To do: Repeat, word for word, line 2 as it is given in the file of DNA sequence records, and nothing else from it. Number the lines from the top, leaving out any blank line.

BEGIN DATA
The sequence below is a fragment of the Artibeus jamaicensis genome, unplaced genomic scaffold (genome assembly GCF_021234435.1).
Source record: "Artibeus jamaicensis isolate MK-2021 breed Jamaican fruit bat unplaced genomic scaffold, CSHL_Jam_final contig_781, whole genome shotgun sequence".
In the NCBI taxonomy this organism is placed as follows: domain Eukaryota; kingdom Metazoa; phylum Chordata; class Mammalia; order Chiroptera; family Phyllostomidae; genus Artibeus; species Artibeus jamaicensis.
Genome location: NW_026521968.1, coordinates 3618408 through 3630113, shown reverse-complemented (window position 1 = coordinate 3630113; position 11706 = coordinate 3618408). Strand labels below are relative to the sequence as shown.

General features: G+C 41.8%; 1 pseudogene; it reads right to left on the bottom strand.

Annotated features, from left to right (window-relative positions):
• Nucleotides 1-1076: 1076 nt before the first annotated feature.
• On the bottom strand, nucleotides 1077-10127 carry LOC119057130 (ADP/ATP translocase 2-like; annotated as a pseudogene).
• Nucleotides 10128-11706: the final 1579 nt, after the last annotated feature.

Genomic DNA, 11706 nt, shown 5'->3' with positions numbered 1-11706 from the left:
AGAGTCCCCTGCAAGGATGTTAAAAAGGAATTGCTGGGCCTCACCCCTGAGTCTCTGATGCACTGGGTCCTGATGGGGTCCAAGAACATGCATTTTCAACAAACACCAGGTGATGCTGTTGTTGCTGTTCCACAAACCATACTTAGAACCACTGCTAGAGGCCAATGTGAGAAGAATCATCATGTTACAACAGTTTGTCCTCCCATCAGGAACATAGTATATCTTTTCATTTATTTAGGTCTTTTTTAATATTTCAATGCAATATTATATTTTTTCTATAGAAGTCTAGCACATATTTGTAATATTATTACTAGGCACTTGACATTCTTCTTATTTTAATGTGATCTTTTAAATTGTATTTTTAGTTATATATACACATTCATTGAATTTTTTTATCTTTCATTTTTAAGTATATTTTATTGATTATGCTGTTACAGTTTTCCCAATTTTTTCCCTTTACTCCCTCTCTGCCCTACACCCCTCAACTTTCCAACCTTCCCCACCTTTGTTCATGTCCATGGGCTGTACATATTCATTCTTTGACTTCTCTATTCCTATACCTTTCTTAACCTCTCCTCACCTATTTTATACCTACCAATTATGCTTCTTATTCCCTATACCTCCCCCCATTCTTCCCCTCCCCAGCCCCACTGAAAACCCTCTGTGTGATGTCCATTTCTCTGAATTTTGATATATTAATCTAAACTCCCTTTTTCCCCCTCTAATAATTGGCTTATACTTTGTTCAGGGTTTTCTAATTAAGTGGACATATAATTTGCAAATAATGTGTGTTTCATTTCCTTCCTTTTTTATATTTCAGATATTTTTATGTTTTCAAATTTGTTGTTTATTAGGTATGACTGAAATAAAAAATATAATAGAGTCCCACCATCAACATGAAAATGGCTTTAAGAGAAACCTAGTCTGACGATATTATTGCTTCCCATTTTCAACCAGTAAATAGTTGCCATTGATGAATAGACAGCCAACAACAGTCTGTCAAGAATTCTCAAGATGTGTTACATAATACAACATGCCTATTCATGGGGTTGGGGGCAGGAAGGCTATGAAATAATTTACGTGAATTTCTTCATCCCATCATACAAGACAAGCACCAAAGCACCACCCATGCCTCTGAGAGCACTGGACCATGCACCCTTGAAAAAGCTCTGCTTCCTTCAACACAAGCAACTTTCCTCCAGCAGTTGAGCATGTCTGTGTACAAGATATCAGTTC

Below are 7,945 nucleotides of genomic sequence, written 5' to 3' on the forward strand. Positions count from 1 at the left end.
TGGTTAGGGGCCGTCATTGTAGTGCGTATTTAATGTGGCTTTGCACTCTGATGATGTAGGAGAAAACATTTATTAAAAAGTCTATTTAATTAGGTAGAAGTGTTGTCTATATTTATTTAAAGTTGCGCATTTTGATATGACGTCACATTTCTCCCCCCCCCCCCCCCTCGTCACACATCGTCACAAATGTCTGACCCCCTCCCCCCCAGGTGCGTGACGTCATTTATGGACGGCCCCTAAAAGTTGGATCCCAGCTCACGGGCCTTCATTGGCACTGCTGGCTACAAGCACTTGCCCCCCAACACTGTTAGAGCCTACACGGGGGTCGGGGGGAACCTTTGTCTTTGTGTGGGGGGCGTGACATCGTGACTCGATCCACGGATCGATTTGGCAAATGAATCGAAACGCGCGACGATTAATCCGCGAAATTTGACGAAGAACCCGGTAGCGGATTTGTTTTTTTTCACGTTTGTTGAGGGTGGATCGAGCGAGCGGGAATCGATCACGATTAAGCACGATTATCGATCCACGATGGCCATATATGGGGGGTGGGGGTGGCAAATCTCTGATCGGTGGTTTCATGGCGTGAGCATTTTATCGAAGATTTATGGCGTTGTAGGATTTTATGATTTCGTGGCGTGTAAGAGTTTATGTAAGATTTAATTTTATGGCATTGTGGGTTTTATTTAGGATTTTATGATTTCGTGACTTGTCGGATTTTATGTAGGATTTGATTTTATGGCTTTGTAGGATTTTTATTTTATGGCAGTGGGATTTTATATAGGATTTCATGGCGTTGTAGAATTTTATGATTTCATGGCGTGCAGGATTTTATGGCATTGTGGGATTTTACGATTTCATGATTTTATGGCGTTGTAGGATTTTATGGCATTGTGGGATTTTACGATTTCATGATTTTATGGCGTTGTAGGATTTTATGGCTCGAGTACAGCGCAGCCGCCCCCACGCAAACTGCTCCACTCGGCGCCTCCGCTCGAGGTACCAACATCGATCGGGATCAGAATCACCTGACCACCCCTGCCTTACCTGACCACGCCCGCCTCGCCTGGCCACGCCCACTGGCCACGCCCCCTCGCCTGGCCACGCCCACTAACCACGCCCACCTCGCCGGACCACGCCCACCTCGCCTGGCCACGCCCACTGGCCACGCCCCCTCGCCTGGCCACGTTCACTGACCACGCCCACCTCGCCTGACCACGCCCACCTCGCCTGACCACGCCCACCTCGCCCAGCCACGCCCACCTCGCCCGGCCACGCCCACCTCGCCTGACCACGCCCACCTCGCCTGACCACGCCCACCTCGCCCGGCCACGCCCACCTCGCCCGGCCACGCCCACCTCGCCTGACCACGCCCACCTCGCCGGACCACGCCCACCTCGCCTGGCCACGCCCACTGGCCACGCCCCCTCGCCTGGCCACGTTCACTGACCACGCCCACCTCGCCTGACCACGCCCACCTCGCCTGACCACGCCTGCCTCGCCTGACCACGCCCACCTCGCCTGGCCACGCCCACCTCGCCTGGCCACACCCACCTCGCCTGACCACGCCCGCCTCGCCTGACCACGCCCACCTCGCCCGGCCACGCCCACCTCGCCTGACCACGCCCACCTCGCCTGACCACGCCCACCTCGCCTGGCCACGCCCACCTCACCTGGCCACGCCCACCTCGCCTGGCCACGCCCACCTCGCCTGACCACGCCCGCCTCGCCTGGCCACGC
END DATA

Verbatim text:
Source record: "Artibeus jamaicensis isolate MK-2021 breed Jamaican fruit bat unplaced genomic scaffold, CSHL_Jam_final contig_781, whole genome shotgun sequence".